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Improving our ability to maximize the value of shale oil and shale gas will have profound implications for the future of energy. By gaining a better understanding of source rock, fluid migration and hydraulic fracturing, we will be able to evaluate petroleum systems more accurately and optimize production economics.

Eric Chaput


Producting shale oil and shale gas more efficiently

Shale plays account for an increasingly large share of oil and gas production worldwide with vast hydrocarbon resources representing hundreds of billions of barrels of oil equivalent.

Our Unconventionals R&D Program focuses on hydrocarbons that are trapped in their source rock – shale gas and tight oil. This source rock is termed “mature” because the organic matter it contains has been subjected to the pressure and temperature conditions needed to generate oil and gas.

Before we can tap the potential of other unconventional resources outside the United States, we need to optimize the economics of the related exploration and development operations. This is the challenge being tackled by this R&D Program, which is dedicated to providing the innovations needed to Total’s E&P in its strategic commitment to exploring for and extracting new resources, while also supporting Unconventionals projects already under way in Argentina and the United States and those liable to emerge elsewhere in the world.

Research into the mechanical stimulation of source rock by hydraulic fracturing will contribute to optimizing the development of tight gas resources as well. Tight gas resources are trapped in extremely low-porosity and low-permeability reservoirs and represent a significant Yet-To-Find potential for the E&P branch. Total is already active in this segment in Argentina, Venezuela, China, Russia and Algeria.

Two program priorities

We are directing our efforts at two main avenues of research, both of which are key to an optimal monetization of shale gas and shale oil:

  • Achieving a better grasp and better models of the processes involved in the generation, expulsion or retention of liquid and gaseous hydrocarbons in mature source rock;
  • Optimizing the economics of development projects through a more accurate mapping of sweet spots and improvements in well productivity.

Two R&D Projects

The Unconventional R&D Program is divided into two R&D Projects encompassing the full range of topics that will enable Total to select the most promising plays and the most attractive projects, and produce them efficiently.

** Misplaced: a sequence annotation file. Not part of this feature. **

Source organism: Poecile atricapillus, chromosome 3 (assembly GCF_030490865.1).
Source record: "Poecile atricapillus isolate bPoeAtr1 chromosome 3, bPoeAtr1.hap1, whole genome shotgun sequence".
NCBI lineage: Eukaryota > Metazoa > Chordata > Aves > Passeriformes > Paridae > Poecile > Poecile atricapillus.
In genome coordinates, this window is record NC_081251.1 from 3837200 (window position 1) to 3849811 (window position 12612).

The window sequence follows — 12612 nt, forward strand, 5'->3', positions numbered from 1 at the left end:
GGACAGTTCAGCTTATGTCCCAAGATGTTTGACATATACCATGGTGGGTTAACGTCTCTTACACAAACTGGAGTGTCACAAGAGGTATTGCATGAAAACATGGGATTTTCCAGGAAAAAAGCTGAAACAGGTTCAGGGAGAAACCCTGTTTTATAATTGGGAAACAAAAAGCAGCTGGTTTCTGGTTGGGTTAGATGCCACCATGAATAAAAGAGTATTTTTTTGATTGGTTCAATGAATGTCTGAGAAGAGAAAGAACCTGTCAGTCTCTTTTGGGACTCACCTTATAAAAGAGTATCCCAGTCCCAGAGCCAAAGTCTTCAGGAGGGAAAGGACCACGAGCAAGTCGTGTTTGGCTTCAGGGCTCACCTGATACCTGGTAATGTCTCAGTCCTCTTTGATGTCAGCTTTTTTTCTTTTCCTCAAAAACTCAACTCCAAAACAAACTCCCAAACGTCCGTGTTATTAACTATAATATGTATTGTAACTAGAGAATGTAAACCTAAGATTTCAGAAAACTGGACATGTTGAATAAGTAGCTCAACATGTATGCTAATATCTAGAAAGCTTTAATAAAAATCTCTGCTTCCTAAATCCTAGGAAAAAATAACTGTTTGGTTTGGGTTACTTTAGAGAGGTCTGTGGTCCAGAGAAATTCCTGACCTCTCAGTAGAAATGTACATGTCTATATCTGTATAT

Source Rock Fundamentals

To be able to predict which of the mature source rocks located around the globe will allow the most profitable production, we need major advances in our fundamental knowledge of mature source rocks.

We are therefore conducting an ambitious project focusing on deciphering the mechanisms of oil and gas generation and trapping in source rocks. It involves a large-scale experimental program aimed at establishing a detailed characterization of the different types of source rocks and understanding their behavior from the pore scale to the basin scale, in nearly in situ conditions. This approach should enable us to spearhead the development of a complete simulation chain designed to reproduce all the phenomena involved, from hydrocarbon generation within the source rock through to extraction. Milestones in the development of this simulation chain are:

  • Improving the models of hydrocarbon generation and expulsion at geological scales;
  • Optimizing models of fluids displacement by using tools able to simulate flows at the pore scale or even the molecular scale (molecular simulation);
  • Developing cutting-edge algorithms and solvers coupling reservoir simulation and geomechanical simulation, a step essential to ensuring high-quality models of Unconventional reservoirs.


Tight Oil Gas Shale

This Project aims to optimize the economics of shale oil and shale gas exploration and development. The profitability of these operations depends on our ability to identify very early in the appraisal phase, using as few wells as possible, the most attractive zones – the sweet spots – based on their geological properties, the fluids they contain, and their “receptiveness” to stimulation by hydraulic fracturing.

Improving the economics of our future development projects requires a reduction in the number of production wells, and we can do that by optimizing hydraulic fracturing. The goal is to increase the Stimulated Rock Volume (SRV) and enhance recovery from each well significantly. Our approach focuses in particular on:

  • Developing techniques for identifying sweet spots, the reservoir sections that exhibit characteristics conducive to the cost-effective development of our assets;
  • Optimizing hydraulic fracturing design by developing a scientific tool for modeling hydraulic fracturing in shale plays, i.e., one that can model the interactions between induced (hydraulic) fracturing and natural fracturing in rocks;
  • Improving the characterization of the SRV and the control of our hydraulic fracturing operations by microseismic monitoring;
  • Improving hydrocarbons recovery through the use of Enhanced Oil Recovery (EOR) techniques, with the prerequisite of gaining a more in-depth understanding of flow behavior at the nano-porous scale.

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